DIY Distressed Band T-Shirts
I’ve accumulated quite a collection of band t-shirts purchased at concerts I’ve attended over the past decade. The difference now is that I’m not the same size I was 10 years ago, but still want to rock some of these shirts. Since moving in the fall, I’ve just now unpacked a bin of old band merch that took me down memory lane.
I’ve distressed a couple of t-shirts in the past that I was really happy with their result, so I thought I’d share my process and technique.
* Old band t-shirt
* Sewing Pins
* Measuring Tape
* Fabric Scissors
When I bought this shirt at Rock Allegiance 2016 they only had unisex size small left, so I bought it thinking it would fit. Wrong. I felt like a 10-pound sausage in a 5-pound casing. I loved the design though so I decided to give it some room in the neckline and back portion of the t-shirt.
Canadian band Protest The Hero announced a 10-year anniversary tour for their album Fortress that I purchased tickets to. I plan on wearing the shirt I found that I bought when I was 18 years old and attended my first show of theirs.
For me the best results in getting a perfect neckline that doesn’t go off your shoulders is to fold the t-shirt in half so the middle of the front of the neck is in line with the middle of the back portion of the neck. You’ll know it’s correct if the tag is pinched in-between one side of your fingers.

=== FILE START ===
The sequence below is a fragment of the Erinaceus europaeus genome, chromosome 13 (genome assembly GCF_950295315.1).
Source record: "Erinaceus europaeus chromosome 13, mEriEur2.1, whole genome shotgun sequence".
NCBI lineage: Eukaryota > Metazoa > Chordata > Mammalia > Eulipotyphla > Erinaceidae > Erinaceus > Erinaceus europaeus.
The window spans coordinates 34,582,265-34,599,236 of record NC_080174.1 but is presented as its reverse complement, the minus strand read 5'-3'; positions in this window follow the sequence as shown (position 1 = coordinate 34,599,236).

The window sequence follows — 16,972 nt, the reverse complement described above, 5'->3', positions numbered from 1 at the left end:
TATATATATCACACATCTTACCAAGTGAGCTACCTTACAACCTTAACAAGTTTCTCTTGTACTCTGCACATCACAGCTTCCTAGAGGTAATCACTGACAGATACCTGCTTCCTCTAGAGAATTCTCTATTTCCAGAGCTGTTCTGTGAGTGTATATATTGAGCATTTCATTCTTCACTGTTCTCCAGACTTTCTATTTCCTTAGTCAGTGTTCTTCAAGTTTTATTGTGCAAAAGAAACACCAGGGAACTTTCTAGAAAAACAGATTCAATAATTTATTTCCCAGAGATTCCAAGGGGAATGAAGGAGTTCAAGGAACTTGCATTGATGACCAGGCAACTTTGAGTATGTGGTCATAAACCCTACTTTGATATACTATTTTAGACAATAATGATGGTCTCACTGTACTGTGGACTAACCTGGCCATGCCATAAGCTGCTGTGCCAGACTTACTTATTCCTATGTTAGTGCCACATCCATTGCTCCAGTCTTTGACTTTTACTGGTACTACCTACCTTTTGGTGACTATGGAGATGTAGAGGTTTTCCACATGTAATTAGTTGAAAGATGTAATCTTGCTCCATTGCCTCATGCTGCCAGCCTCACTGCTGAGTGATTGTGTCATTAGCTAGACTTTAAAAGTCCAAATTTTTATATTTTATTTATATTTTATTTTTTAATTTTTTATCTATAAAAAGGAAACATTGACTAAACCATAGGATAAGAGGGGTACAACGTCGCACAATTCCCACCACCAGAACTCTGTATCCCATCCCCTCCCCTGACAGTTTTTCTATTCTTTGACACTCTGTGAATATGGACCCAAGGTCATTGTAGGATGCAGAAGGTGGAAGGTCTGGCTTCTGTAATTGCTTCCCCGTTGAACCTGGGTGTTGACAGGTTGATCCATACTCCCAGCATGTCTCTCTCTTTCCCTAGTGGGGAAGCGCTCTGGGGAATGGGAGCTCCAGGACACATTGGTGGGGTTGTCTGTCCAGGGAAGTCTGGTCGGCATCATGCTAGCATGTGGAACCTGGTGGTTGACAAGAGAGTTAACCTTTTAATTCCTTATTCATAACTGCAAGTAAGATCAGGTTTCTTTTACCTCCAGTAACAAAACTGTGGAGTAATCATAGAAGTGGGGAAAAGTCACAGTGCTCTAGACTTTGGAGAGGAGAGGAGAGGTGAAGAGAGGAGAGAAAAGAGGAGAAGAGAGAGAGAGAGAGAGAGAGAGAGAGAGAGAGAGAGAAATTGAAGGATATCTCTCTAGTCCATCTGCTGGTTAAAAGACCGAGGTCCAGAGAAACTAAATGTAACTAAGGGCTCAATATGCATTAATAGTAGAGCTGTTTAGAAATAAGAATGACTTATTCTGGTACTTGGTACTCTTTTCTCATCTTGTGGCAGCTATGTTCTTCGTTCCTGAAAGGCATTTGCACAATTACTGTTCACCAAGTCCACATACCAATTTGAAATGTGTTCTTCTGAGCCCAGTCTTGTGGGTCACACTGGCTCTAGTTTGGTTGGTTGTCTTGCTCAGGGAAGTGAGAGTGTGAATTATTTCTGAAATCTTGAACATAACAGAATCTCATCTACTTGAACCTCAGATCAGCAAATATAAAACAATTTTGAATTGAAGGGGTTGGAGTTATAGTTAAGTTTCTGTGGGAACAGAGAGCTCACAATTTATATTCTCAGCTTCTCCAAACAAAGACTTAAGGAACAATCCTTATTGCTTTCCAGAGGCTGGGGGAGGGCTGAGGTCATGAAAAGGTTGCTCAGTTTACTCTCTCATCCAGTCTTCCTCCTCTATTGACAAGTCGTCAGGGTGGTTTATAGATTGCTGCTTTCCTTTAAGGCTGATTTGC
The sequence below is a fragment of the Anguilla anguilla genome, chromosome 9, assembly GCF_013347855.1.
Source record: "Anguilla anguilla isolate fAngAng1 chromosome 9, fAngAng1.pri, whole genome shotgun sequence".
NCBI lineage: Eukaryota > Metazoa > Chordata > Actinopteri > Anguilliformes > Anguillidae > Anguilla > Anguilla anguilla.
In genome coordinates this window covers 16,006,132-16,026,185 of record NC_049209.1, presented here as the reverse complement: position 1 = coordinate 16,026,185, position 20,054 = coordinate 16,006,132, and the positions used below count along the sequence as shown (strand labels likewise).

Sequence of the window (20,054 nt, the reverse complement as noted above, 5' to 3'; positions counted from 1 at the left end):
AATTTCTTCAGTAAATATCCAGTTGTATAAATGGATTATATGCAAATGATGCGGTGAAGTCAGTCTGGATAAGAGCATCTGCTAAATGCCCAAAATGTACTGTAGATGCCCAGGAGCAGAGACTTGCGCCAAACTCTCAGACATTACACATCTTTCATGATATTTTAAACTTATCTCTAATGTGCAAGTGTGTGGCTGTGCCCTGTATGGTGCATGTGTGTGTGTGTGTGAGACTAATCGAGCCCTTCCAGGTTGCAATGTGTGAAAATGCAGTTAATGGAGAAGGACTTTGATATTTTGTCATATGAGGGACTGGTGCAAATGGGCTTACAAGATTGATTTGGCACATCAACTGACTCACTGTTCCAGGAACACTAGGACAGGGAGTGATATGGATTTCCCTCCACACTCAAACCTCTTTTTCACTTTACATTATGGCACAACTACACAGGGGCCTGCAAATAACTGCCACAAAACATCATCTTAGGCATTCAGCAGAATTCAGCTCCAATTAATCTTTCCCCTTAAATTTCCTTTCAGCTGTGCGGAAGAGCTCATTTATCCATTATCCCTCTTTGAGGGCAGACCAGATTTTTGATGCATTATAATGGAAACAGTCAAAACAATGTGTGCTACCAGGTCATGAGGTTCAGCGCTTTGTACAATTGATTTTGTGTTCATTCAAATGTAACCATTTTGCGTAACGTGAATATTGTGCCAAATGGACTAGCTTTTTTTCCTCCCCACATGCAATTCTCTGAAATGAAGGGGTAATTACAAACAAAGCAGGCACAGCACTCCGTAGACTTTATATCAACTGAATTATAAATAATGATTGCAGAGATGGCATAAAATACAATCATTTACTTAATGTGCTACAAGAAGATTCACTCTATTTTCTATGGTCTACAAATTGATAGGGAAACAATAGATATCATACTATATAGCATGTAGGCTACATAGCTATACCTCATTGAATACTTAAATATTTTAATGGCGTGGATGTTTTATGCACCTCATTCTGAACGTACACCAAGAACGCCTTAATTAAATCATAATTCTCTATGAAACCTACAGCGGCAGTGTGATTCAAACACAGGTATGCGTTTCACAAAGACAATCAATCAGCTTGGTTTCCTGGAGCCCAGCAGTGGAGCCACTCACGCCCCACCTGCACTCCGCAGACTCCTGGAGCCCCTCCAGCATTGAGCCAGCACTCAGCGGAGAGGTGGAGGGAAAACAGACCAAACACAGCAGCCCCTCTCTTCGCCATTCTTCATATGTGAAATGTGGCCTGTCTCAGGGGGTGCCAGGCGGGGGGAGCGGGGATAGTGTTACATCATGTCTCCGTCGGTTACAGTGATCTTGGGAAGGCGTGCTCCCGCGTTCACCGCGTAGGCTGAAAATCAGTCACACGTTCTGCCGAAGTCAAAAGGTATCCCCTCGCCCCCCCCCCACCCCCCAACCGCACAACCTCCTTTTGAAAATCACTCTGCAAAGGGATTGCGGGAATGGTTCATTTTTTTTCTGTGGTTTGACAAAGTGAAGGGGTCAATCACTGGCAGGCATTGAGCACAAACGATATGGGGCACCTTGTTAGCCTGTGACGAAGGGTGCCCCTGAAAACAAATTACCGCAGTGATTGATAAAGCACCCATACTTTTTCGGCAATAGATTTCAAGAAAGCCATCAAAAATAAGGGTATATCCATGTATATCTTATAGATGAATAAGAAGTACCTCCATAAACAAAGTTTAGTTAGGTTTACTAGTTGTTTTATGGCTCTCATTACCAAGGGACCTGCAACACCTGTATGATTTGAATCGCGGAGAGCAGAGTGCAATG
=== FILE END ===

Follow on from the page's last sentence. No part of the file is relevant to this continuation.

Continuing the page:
I then measure 1.5 inches down from the “tag” side and then start cutting upwards gradually until I reach the front of the fold.
After the neckline is cut I lay the shirt face down. I then take the measuring tape and measure from armpit to armpit and figure out my middle point. I stick a pin in it to hold its spot and move the measuring tape vertically. I then add more pins to mark the middle of the shirt. Lift the shirt up and fold it in half along the pin lines.
For the back portion I chose to cut in between every 1.5 inch mark so it wasn’t extremely stringy. I also made short slits near the top of the shirt and gradually got longer as it went to the bottom. With expanding the neckline I had more room on top and I didn’t want the shirt to be extremely baggy. I wanted it to progress from a small to large aesthetic.
I always cut the slits just slightly shorter than the desired look I’m trying to achieve. Once it’s cut I slightly tug at the t-shirt to stretch the slits giving it a more natural look. If you don’t it just looks like your t-shirt was sliced up by Edward Scissorhands.
This video gives a more in depth step by step tutorial of how I created the final product:
I found a unisex size small (who was I kidding with all these size smalls?!?!) from the Rockstar Uproar Festival I attended in 2011. Since this one had a huge back design the previous method would not work. I did the neckline the same and the same technique of measuring the slits (this time I chose to make them 2 inches apart), but this time I did them on the sides of the t-shirt and I made all the slits an even length. I also put pins where the design in the back started so I didn't accidentally cut into it.
The Slipknot t-shirt I just recently purchased on clearance for $10 in a size large. I wanted to make it look more feminine so all I did was cut the neckline out. I cut it a little bit bigger than the previous ones so it went off the shoulders a bit, and not up to my chin like it originally was.
Here is a video I filmed while distressing the Uproar and Slipknot t-shirt for a more detailed tutorial:
I would love to see how you distress your old band tees!